In the war against ourselves, is there ever a winner?

I've written before, in passing , about psychologist/Buddhist practitioner Tara Brach and her book, Radical Acceptance .  I just wanted...

I've written before, in passing, about psychologist/Buddhist practitioner Tara Brach and her book, Radical Acceptance.  I just wanted to take an opportunity, on this Mother's Day eve, to talk a little about it in the context of how we care for ourselves.

The book starts out with an anecdote about how her friend was learning to be "her own best friend." Tara had a visceral reaction to this: 

A huge wave of sadness came over me, and I broke down sobbing.  I was the furthest thing from my own best friend.  I was continually harassed by an inner judge who was merciless, relentless, nit-picking, driving, often invisible but always on the job.  I knew I would never treat a friend the way I treated myself, without mercy or kindness.  My guiding assumption was "Something is fundamentally wrong with me," and I struggled to control and fix what felt like a basically flawed self.
 Strikes a cord, right?
When we experience our lives through this lens of personal insufficiency, we are imprisoned in what I call the trance of unworthiness.  Trapped in this trance, we are unable to perceive the truth of who we really are.  [ . . . ]
[B]ecause our habits of feeling insufficient are so strong, awakening from the trance involves not only inner resolve, but active training of the heart and mind.  Through Buddhist awareness practices, we free ourselves from the suffering of trance by learning to recognize what is true in the present moment, and by embracing whatever we see with an open heart.  This cultivation of mindfulness and compassion is what I call Radical Acceptance.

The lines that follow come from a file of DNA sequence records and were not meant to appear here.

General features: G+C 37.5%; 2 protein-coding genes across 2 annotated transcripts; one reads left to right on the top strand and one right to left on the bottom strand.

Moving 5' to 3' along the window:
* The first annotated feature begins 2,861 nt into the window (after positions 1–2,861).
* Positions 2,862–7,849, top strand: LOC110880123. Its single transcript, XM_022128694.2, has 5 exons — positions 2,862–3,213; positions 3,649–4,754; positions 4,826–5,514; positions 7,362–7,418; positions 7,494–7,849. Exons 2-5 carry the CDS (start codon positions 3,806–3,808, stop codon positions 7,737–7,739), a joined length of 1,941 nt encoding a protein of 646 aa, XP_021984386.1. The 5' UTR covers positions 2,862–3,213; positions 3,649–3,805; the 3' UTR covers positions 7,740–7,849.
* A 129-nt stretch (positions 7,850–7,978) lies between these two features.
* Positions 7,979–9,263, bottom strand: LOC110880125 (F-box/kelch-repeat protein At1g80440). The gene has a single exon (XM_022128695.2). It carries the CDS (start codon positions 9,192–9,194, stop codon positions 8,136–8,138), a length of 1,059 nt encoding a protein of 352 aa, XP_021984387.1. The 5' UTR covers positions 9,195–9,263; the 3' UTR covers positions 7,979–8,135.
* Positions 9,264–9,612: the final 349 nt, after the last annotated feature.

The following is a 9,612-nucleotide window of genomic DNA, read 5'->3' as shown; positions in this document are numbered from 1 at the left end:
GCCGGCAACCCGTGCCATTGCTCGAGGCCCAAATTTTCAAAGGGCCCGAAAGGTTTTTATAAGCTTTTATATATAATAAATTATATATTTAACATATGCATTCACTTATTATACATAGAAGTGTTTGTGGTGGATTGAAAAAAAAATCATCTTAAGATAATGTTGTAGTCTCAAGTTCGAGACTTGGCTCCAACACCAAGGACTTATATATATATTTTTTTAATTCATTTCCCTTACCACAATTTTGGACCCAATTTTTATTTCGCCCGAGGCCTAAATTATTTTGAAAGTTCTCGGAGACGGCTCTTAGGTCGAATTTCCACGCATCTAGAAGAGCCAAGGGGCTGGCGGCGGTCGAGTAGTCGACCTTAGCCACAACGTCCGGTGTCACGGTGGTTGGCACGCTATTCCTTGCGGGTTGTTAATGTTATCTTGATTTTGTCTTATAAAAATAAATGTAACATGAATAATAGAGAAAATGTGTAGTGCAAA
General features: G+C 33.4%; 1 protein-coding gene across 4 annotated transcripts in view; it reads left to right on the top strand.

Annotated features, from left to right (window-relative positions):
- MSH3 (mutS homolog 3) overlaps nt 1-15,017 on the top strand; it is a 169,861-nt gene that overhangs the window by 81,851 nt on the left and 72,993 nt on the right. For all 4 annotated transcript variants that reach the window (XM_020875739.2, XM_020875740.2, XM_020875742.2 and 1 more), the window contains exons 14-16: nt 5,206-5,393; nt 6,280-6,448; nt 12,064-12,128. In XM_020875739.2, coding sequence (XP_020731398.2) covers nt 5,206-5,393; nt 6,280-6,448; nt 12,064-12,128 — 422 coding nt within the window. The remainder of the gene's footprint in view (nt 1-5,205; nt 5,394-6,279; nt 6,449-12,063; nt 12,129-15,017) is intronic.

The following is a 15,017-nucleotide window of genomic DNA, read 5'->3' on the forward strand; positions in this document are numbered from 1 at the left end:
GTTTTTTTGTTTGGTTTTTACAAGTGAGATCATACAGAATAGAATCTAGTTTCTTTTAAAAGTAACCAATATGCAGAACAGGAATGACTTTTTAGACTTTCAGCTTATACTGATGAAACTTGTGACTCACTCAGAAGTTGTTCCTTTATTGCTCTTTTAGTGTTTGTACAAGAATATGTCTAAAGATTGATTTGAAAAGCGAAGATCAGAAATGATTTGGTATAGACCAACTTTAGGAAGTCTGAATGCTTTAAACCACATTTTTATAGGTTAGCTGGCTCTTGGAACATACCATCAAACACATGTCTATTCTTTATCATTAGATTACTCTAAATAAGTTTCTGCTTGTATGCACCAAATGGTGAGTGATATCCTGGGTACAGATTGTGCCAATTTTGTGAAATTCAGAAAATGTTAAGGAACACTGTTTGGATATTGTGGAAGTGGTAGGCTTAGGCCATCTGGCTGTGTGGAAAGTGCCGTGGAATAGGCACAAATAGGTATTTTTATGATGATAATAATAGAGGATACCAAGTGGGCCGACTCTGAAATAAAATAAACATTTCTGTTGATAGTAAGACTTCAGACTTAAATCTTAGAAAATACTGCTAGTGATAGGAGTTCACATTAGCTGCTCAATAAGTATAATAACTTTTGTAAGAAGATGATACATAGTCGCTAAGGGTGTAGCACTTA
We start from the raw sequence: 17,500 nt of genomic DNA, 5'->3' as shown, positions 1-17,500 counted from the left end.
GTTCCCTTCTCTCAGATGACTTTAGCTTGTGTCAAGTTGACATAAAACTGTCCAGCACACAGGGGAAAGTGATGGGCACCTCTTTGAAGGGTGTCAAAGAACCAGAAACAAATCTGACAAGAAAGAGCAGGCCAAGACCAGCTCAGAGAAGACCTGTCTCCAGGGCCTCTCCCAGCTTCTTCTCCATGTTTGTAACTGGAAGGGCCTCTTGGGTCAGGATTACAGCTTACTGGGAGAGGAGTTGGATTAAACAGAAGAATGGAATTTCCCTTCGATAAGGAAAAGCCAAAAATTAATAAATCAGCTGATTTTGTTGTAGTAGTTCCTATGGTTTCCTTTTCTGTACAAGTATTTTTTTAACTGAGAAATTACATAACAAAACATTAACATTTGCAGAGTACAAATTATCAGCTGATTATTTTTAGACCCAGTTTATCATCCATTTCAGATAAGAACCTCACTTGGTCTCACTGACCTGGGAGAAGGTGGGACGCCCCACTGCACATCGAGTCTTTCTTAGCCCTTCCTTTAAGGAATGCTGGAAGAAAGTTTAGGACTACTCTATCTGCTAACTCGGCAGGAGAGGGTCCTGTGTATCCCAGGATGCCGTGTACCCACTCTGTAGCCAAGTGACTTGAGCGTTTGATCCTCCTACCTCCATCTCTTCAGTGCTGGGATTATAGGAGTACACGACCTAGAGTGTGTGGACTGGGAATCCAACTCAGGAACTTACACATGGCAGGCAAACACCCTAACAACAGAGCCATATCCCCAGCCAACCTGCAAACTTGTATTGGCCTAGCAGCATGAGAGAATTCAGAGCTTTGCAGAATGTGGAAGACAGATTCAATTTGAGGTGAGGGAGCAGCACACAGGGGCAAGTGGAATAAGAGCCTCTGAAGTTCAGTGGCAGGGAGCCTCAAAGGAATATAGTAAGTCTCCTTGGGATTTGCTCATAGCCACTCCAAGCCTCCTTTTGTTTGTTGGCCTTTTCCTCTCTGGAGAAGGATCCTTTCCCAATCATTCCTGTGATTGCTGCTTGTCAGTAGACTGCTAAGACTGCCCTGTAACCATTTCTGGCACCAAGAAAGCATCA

[Radical Acceptance] is the necessary antidote to years of neglecting ourselves, years of judging and treating ourselves harshly, years of rejecting this moment's experience and our life as it is.  A moment of Radical Acceptance is a moment of genuine freedom. 
(1) I'm not trying to sell you Buddhism, and (2) I didn't mean to quote half of the prologue;  however, I do think that each and every one of us have had moments where we feel that "something is fundamentally wrong with me" and if you've ever picked up a magazine or watched TV, that message has been reinforced with a bit of "something is fundamentally wrong with you."